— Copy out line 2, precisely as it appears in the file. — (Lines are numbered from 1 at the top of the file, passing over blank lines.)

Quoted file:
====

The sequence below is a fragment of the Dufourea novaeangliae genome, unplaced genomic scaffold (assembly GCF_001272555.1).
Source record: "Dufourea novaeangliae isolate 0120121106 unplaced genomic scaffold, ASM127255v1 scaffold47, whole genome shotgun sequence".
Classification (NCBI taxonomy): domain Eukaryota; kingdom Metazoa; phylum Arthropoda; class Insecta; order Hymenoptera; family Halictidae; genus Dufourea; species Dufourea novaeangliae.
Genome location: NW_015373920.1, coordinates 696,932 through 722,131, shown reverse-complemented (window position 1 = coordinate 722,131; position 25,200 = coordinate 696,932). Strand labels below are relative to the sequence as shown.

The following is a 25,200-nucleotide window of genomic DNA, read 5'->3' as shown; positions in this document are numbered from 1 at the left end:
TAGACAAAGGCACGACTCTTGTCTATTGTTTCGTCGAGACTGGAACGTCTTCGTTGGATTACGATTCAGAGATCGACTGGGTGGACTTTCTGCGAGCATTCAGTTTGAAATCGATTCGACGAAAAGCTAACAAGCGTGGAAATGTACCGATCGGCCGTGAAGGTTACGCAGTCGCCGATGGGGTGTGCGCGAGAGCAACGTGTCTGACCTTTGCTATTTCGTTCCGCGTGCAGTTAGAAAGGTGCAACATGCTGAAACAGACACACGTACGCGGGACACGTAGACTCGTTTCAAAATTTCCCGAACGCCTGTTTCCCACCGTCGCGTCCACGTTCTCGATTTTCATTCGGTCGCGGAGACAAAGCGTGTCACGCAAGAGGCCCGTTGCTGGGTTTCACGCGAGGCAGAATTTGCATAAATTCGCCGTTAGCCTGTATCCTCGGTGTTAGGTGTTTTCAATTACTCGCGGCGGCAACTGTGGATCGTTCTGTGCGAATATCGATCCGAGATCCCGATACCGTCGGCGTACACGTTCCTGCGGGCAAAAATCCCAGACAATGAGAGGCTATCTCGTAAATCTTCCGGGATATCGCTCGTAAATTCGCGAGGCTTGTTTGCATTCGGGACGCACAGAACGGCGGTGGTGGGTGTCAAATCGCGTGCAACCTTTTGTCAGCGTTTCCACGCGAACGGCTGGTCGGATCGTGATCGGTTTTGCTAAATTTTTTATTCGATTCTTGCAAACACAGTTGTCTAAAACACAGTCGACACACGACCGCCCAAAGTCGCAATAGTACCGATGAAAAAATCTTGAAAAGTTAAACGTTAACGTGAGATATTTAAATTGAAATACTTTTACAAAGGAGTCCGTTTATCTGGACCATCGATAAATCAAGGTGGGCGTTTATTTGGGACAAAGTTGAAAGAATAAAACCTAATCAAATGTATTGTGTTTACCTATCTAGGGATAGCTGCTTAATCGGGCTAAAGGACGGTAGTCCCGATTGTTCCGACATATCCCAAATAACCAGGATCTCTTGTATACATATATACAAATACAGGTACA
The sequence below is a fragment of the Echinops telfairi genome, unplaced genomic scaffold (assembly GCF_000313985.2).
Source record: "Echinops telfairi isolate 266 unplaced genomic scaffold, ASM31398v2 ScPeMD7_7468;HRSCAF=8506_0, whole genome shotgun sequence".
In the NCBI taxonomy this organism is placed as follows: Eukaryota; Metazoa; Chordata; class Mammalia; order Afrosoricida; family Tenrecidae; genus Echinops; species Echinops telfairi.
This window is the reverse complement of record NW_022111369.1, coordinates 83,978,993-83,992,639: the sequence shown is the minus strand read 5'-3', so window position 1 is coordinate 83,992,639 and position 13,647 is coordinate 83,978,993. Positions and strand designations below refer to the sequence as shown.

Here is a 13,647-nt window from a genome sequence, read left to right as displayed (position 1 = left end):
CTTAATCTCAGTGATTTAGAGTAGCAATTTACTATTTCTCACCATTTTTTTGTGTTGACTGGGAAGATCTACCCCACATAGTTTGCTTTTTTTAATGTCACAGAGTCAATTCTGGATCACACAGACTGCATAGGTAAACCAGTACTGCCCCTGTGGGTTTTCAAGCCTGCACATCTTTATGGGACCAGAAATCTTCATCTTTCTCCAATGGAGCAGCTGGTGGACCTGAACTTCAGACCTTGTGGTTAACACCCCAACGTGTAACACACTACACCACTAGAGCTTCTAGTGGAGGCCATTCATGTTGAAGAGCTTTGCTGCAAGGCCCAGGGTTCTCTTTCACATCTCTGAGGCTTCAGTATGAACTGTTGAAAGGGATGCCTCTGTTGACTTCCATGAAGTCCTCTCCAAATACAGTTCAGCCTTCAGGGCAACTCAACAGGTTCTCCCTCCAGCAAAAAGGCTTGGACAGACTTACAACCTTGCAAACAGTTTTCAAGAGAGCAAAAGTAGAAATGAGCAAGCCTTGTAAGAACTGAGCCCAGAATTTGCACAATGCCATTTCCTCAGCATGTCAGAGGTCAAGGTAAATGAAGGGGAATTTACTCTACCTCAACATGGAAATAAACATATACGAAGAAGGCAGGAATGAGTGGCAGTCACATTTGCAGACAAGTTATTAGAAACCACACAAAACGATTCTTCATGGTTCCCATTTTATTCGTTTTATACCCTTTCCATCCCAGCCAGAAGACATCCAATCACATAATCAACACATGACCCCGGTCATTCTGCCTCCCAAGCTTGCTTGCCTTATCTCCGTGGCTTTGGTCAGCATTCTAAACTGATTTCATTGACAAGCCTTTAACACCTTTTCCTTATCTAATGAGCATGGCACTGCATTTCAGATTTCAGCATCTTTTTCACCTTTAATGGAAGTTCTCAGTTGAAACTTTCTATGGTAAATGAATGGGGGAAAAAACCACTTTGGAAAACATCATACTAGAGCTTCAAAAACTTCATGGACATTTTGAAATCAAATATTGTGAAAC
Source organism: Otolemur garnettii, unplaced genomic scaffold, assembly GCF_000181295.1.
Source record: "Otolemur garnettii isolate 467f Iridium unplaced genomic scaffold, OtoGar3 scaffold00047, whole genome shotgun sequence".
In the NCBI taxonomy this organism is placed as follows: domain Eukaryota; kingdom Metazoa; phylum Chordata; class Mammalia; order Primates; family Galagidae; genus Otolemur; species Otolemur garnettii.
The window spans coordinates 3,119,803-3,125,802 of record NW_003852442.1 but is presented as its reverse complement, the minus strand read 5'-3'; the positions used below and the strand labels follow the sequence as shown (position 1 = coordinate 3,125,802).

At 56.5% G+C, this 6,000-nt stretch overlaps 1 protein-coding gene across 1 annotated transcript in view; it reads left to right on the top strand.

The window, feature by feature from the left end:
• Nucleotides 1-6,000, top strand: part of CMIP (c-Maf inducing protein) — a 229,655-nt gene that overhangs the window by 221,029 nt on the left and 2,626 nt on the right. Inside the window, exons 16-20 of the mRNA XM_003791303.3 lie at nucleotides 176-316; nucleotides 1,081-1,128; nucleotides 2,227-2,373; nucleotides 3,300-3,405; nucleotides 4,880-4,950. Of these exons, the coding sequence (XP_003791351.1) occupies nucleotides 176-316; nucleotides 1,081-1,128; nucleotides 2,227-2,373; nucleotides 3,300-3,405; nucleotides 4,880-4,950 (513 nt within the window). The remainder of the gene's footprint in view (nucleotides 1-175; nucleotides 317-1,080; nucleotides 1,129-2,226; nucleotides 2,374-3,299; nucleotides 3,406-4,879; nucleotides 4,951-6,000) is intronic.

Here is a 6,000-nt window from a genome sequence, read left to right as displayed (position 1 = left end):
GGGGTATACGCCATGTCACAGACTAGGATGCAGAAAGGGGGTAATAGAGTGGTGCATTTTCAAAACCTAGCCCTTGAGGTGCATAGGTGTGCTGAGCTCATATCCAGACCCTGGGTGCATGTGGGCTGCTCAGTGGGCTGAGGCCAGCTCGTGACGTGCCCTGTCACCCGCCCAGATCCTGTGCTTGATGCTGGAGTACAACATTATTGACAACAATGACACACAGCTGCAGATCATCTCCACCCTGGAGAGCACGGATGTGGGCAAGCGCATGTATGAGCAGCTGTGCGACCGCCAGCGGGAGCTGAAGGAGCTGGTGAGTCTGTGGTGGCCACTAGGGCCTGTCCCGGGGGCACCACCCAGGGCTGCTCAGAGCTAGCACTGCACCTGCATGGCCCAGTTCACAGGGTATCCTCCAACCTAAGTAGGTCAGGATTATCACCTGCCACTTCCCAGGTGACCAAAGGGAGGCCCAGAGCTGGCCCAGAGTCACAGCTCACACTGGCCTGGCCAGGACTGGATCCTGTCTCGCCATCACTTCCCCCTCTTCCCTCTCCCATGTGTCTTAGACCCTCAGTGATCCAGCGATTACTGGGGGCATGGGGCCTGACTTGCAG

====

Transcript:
Source record: "Dufourea novaeangliae isolate 0120121106 unplaced genomic scaffold, ASM127255v1 scaffold47, whole genome shotgun sequence".